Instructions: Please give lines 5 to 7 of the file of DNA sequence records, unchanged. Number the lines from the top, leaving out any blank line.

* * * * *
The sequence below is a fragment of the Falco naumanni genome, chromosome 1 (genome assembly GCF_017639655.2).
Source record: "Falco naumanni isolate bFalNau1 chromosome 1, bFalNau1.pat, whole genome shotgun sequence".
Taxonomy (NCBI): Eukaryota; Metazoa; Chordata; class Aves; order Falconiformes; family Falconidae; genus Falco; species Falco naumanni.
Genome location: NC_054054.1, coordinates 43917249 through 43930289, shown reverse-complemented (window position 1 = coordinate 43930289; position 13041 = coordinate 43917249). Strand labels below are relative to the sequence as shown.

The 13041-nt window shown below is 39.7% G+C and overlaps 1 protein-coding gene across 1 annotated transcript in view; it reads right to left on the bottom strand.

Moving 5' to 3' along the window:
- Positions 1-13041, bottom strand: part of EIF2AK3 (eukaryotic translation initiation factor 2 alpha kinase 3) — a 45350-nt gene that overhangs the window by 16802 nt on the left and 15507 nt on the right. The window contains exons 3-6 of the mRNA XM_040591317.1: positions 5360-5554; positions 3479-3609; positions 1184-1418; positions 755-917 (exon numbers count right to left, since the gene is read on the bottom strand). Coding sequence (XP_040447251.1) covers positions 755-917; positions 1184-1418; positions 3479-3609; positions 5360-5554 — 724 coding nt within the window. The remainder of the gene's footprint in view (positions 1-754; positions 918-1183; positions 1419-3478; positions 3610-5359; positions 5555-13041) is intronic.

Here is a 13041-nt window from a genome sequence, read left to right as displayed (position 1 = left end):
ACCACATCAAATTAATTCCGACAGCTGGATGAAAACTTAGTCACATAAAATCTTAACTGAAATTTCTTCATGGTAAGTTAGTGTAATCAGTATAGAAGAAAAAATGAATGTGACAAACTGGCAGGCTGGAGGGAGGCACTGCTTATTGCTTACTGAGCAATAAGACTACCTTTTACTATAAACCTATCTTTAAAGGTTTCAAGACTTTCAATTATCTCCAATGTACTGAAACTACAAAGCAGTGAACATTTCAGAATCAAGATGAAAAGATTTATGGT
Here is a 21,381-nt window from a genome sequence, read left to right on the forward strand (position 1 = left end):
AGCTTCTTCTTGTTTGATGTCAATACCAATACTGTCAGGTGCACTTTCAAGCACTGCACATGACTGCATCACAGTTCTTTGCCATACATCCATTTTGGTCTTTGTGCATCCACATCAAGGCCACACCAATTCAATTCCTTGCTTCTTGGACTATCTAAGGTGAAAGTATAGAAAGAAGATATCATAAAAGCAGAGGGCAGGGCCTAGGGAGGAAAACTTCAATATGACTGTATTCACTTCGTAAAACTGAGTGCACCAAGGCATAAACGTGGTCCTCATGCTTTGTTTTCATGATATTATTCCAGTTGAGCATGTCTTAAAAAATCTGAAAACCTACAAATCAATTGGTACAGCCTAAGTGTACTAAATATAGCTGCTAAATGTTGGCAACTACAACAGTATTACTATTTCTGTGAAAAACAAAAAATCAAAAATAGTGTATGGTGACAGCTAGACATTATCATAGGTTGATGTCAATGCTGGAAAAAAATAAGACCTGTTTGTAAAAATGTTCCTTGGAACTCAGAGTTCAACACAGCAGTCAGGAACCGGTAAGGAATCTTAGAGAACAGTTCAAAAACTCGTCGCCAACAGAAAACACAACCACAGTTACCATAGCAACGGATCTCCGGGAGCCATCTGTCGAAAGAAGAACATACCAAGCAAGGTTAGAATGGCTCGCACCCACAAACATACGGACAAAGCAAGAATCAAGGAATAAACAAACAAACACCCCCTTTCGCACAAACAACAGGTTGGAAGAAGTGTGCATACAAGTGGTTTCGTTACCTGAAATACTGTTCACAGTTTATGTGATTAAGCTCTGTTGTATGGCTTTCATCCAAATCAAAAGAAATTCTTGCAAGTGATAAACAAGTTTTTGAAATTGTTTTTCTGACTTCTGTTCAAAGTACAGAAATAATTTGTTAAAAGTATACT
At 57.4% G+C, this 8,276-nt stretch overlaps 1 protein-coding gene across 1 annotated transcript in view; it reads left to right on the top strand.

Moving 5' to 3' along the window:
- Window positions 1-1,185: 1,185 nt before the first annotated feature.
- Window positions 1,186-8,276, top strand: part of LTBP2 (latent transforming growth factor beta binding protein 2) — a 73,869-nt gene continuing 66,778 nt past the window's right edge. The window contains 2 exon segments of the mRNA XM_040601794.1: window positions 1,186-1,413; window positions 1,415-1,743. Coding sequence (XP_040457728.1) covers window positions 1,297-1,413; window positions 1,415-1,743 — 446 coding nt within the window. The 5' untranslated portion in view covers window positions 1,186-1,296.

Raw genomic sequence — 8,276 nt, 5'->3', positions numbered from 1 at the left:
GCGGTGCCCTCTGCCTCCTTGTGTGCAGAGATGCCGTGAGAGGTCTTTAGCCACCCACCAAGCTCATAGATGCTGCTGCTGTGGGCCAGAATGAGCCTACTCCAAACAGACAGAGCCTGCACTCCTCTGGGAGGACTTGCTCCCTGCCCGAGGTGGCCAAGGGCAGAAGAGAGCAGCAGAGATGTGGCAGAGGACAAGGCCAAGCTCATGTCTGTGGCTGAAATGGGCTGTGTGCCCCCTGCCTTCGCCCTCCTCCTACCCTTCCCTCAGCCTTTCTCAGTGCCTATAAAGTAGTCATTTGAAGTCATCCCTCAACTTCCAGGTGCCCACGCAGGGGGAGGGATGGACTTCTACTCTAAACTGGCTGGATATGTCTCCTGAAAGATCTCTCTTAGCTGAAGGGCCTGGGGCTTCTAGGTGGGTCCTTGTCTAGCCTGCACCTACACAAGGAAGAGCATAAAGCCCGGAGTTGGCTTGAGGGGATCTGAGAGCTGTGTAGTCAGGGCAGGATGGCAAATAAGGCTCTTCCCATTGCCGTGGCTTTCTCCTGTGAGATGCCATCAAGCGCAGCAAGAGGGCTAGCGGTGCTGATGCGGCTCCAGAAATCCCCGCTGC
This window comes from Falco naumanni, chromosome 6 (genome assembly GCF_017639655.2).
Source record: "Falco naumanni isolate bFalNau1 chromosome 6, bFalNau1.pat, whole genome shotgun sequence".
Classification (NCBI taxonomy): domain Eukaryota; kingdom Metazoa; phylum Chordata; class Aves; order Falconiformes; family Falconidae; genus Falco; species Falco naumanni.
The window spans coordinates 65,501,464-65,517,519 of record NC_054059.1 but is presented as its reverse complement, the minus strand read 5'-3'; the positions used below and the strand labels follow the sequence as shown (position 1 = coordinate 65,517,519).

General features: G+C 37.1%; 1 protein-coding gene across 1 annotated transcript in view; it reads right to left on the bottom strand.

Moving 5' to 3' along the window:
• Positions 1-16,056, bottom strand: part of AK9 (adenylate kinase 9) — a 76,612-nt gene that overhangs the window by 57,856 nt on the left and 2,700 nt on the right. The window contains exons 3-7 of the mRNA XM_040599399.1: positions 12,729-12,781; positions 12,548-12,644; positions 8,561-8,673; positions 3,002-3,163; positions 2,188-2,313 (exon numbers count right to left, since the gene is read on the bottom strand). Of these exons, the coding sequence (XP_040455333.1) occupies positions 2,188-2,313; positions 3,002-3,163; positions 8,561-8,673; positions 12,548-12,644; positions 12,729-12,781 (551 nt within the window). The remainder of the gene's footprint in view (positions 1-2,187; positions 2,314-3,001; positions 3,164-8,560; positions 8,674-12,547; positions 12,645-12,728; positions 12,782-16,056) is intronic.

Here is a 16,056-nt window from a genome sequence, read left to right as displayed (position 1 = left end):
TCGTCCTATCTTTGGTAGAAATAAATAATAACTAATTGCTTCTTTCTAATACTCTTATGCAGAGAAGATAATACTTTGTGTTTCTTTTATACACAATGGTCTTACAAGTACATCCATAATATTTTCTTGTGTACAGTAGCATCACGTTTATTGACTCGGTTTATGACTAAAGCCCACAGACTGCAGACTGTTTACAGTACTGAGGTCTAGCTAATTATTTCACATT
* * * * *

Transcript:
The 13041-nt window shown below is 39.7% G+C and overlaps 1 protein-coding gene across 1 annotated transcript in view; it reads right to left on the bottom strand.

Moving 5' to 3' along the window:
- Positions 1-13041, bottom strand: part of EIF2AK3 (eukaryotic translation initiation factor 2 alpha kinase 3) — a 45350-nt gene that overhangs the window by 16802 nt on the left and 15507 nt on the right. The window contains exons 3-6 of the mRNA XM_040591317.1: positions 5360-5554; positions 3479-3609; positions 1184-1418; positions 755-917 (exon numbers count right to left, since the gene is read on the bottom strand). Coding sequence (XP_040447251.1) covers positions 755-917; positions 1184-1418; positions 3479-3609; positions 5360-5554 — 724 coding nt within the window. The remainder of the gene's footprint in view (positions 1-754; positions 918-1183; positions 1419-3478; positions 3610-5359; positions 5555-13041) is intronic.